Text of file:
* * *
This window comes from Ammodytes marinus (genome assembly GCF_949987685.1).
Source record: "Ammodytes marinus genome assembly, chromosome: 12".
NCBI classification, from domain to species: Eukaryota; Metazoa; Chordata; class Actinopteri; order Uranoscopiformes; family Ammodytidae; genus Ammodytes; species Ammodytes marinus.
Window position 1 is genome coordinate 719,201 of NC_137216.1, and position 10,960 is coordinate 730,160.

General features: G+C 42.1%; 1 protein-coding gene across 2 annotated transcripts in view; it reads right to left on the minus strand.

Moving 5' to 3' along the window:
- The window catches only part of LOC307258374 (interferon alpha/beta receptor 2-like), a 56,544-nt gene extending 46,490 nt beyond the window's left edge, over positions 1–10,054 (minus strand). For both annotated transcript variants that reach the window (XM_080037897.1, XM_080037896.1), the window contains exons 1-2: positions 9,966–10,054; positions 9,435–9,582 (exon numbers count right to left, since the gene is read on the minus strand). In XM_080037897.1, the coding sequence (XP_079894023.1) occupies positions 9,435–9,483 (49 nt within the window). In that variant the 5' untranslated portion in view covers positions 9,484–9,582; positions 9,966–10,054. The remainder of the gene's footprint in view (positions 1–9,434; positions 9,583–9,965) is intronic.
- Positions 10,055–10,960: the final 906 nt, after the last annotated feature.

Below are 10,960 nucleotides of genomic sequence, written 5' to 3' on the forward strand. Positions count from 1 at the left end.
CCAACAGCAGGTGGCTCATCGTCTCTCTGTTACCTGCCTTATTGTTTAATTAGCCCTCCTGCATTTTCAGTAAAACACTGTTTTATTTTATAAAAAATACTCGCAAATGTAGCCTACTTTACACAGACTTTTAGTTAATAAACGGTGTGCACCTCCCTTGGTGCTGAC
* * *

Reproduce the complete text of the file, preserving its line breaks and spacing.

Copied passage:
This window comes from Ammodytes marinus (genome assembly GCF_949987685.1).
Source record: "Ammodytes marinus genome assembly, chromosome: 12".
NCBI classification, from domain to species: Eukaryota; Metazoa; Chordata; class Actinopteri; order Uranoscopiformes; family Ammodytidae; genus Ammodytes; species Ammodytes marinus.
Window position 1 is genome coordinate 719,201 of NC_137216.1, and position 10,960 is coordinate 730,160.

General features: G+C 42.1%; 1 protein-coding gene across 2 annotated transcripts in view; it reads right to left on the minus strand.

Moving 5' to 3' along the window:
- The window catches only part of LOC307258374 (interferon alpha/beta receptor 2-like), a 56,544-nt gene extending 46,490 nt beyond the window's left edge, over positions 1–10,054 (minus strand). For both annotated transcript variants that reach the window (XM_080037897.1, XM_080037896.1), the window contains exons 1-2: positions 9,966–10,054; positions 9,435–9,582 (exon numbers count right to left, since the gene is read on the minus strand). In XM_080037897.1, the coding sequence (XP_079894023.1) occupies positions 9,435–9,483 (49 nt within the window). In that variant the 5' untranslated portion in view covers positions 9,484–9,582; positions 9,966–10,054. The remainder of the gene's footprint in view (positions 1–9,434; positions 9,583–9,965) is intronic.
- Positions 10,055–10,960: the final 906 nt, after the last annotated feature.

Below are 10,960 nucleotides of genomic sequence, written 5' to 3' on the forward strand. Positions count from 1 at the left end.
CCAACAGCAGGTGGCTCATCGTCTCTCTGTTACCTGCCTTATTGTTTAATTAGCCCTCCTGCATTTTCAGTAAAACACTGTTTTATTTTATAAAAAATACTCGCAAATGTAGCCTACTTTACACAGACTTTTAGTTAATAAACGGTGTGCACCTCCCTTGGTGCTGAC